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Bread can be served at any temperature; once baked, it

can subsequently be toasted. It is most commonly eaten


with the hands, either by itself or as a carrier for other
foods.
Bread can be dipped into liquids such as gravy, olive oil,
or soup; it can be topped with various sweet and savory
spreads, or used to make sandwiches containing myriad
varieties of meats, cheeses, vegetables, and
condiments.
Vitamins

Serving the body's many functions by enabling enzymes to work,


vitamins are found in both white and wheat bread but cereal
trumps them both.
A slice of white bread offers vitamin K (.8 mcg; 1-percent daily
value), thiamin (0.1 mg), folate (27.8 mcg), riboflavin (0.1 mg),
and niacin (1.1 mg).
Whole-wheat bread has about 2.6 mcg vitamin K, 0.1 mg
thiamin, 18.2 mcg folate, 0.1 mg riboflavin, and 1.1 mg niacin.
Corn flakes provide 0.1 mcg vitamin K, 0.4 mg thiamin, 100 mcg
folate, 0.4 mg riboflavin, and 5.0 mg niacin. In addition, corn
flakes are a significant source of vitamins A, D, B6 and B12.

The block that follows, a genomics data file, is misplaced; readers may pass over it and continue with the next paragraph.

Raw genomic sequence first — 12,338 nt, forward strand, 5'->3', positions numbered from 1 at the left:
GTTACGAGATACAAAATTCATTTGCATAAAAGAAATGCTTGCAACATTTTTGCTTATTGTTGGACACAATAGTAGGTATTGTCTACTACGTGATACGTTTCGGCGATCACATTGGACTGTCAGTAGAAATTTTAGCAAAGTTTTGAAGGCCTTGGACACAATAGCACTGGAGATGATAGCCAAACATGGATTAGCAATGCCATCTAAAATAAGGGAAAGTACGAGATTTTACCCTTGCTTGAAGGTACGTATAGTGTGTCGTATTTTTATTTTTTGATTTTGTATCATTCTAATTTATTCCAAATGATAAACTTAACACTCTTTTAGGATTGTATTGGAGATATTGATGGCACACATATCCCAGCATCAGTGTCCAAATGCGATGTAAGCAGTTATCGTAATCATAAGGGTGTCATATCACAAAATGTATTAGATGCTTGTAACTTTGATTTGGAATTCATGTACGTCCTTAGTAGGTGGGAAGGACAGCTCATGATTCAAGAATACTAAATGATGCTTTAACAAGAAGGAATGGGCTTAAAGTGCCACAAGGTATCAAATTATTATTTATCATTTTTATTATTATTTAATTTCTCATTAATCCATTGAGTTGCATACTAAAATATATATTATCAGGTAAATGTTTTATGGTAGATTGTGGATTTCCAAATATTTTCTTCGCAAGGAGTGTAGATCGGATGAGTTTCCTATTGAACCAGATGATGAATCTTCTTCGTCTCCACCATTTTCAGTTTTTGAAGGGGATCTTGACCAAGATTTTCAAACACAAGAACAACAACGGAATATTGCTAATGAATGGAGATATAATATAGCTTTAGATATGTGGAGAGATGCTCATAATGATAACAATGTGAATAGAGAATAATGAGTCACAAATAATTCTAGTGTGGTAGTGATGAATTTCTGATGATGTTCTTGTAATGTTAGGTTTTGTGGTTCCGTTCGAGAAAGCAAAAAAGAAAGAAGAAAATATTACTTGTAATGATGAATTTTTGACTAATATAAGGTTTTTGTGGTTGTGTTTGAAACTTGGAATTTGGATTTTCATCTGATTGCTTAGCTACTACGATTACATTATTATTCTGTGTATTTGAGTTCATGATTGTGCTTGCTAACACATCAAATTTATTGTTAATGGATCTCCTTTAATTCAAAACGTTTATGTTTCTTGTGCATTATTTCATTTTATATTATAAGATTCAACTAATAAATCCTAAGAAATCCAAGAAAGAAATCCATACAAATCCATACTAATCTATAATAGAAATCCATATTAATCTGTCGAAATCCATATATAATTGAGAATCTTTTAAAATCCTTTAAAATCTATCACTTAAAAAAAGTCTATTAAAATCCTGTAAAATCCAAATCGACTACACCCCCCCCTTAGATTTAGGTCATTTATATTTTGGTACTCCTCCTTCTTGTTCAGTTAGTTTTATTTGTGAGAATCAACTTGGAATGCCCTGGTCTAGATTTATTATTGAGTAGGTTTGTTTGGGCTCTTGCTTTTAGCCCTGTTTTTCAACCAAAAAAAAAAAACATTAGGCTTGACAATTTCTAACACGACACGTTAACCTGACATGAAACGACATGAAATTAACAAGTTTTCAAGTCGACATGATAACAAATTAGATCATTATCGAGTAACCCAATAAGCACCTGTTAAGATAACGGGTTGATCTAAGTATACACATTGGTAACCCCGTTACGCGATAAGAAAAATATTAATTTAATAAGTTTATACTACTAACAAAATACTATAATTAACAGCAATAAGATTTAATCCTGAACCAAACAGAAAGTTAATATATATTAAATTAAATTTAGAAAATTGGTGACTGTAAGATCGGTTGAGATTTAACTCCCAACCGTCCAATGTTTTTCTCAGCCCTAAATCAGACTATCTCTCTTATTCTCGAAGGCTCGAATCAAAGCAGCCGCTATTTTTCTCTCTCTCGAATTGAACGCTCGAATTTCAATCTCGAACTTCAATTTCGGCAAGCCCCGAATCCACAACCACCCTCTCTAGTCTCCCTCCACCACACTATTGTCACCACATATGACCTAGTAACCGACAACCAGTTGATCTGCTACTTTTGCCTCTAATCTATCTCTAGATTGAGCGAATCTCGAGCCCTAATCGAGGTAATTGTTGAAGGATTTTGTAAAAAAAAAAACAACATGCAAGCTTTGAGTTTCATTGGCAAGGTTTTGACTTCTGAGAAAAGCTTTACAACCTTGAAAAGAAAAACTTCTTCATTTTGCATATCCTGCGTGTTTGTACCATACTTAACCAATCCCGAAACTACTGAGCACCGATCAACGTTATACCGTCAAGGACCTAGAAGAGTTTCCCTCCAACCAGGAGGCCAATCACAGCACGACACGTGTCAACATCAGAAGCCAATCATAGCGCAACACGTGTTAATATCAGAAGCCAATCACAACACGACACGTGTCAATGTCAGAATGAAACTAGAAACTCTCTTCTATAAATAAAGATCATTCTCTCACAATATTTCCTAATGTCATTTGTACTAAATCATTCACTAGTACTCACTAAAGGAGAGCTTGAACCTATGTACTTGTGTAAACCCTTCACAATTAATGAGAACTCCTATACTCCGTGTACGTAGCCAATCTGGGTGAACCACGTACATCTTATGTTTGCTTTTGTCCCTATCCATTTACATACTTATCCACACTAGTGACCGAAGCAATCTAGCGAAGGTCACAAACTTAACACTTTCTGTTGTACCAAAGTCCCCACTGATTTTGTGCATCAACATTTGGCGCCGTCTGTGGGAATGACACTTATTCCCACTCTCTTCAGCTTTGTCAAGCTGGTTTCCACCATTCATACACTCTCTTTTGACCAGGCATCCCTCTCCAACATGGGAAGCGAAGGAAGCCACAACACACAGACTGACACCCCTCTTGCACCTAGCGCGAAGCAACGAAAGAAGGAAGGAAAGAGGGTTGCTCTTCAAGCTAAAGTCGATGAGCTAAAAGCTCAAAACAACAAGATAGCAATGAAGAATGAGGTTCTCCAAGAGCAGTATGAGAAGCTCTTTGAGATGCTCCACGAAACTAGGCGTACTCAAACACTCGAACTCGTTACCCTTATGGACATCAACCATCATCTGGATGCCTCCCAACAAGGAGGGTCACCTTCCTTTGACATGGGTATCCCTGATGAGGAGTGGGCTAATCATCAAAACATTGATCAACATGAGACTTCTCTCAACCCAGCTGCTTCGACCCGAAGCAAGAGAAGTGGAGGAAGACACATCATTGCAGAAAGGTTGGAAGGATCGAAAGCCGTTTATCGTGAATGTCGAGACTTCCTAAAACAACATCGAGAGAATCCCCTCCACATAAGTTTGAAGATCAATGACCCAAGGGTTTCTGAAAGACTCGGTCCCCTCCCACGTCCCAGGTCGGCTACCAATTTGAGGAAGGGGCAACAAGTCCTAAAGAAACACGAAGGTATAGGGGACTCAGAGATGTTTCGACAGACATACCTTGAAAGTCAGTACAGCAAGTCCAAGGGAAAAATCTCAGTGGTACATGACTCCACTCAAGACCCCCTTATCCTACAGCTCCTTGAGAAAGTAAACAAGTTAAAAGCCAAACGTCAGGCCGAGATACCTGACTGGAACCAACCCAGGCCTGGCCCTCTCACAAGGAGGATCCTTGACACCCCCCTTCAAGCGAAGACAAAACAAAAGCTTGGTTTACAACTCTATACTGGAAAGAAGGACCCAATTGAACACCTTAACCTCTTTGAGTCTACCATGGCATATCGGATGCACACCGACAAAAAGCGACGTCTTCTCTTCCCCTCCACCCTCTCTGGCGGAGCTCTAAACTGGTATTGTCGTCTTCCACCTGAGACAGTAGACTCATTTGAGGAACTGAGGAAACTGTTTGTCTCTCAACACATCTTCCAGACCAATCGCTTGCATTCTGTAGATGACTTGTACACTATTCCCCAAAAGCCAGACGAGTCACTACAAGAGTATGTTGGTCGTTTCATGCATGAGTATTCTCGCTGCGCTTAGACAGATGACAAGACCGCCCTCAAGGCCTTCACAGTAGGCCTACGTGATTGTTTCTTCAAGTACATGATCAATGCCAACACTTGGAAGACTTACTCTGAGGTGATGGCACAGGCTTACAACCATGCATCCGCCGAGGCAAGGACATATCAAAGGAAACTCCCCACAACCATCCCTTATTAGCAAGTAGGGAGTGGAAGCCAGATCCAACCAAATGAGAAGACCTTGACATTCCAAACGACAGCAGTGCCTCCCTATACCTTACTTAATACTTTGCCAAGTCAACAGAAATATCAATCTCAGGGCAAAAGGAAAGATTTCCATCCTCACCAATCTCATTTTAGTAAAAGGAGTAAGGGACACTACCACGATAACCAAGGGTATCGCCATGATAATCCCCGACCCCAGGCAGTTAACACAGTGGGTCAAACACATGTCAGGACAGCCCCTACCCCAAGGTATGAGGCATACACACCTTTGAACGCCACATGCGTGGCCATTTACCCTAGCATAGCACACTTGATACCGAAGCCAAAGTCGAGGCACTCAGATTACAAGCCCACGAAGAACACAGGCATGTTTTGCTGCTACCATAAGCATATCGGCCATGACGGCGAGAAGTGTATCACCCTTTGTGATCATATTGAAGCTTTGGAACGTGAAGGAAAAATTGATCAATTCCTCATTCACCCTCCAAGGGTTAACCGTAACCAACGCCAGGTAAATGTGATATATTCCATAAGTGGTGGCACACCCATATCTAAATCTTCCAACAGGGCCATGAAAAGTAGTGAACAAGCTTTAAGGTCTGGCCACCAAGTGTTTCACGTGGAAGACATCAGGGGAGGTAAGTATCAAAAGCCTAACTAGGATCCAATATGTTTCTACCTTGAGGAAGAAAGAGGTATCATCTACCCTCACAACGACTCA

Protein

Necessary to build and maintain cells, bones and


tissues, protein is made up of amino acids. A slice of
white bread contains about 1.9 g of protein, homemade
whole-wheat bread contains 2.4 g, and a serving of
cornflakes contains 1.93 g.
Fatty Acids

Omega-3s are the power players of the fatty acids


group. According to Dr. Frank Sacks of Harvard
School of Public Health, Omega-3s can not only
control blood clotting, but also help prevent heart
disease and stroke, and treat depression. A slice of
white bread has about 34.8 mg of total Omega-3
fatty acids, whole-wheat bread has 88.8 mg, and
corn flakes have 0.3 mg.
Minerals

Like vitamins, minerals also aid enzymes. In


addition, these nutrients have "a major effect on
osmosis and thus strongly affect the body's water
balance," according to biologyreference.com. Bread
provides a couple of key minerals: iron (0.9 mg in
either white or whole-wheat) and potassium (white
bread has 25.0 mg; whole-wheat has 87.9 mg), but
corn flakes are chock-full of both nutrients, having
5.4 mg of iron and 32.8 mg of potassium.
Carbohydrates

The energy of carbohydrates keeps your body going


throughout the day, so it's no surprise they are abundant
in foods we eat for breakfast. Carbs also help preserve
cell structure. White bread offers 12.7 g of total
carbohydrates and whole-wheat offers 11.6 g. Corn
flakes have 24.3 g.